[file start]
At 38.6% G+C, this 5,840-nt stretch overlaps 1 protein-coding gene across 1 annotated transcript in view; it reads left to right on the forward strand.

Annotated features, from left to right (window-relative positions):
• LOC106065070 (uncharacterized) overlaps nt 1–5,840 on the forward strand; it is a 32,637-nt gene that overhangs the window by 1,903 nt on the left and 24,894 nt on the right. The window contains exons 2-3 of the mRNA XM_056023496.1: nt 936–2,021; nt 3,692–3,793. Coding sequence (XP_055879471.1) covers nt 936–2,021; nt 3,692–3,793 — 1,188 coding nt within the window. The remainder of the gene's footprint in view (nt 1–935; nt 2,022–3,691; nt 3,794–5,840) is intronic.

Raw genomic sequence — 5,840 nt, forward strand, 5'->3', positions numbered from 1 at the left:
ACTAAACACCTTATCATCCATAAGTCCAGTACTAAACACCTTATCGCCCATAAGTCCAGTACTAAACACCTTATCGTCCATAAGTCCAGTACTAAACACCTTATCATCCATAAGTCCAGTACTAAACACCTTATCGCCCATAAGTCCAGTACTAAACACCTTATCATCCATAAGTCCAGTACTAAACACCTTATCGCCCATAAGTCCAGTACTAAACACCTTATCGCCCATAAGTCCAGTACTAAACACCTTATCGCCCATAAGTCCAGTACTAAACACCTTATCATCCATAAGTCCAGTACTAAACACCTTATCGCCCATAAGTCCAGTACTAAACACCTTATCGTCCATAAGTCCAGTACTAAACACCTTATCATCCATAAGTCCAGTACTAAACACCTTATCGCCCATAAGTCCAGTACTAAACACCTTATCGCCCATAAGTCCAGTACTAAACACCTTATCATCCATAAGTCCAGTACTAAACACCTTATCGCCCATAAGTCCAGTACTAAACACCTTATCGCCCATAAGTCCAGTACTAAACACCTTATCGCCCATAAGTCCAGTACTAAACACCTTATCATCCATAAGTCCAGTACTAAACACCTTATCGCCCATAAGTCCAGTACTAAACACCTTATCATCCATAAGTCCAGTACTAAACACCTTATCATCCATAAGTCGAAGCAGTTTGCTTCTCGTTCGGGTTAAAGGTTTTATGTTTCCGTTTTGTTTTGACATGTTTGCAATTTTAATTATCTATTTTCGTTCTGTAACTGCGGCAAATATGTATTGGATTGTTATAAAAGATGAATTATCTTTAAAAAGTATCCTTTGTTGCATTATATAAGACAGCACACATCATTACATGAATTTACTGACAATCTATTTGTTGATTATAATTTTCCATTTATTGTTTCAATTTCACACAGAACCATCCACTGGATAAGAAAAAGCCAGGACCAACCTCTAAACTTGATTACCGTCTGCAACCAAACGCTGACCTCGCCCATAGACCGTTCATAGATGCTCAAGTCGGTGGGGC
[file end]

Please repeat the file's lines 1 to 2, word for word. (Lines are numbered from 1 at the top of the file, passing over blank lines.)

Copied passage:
At 38.6% G+C, this 5,840-nt stretch overlaps 1 protein-coding gene across 1 annotated transcript in view; it reads left to right on the forward strand.

Annotated features, from left to right (window-relative positions):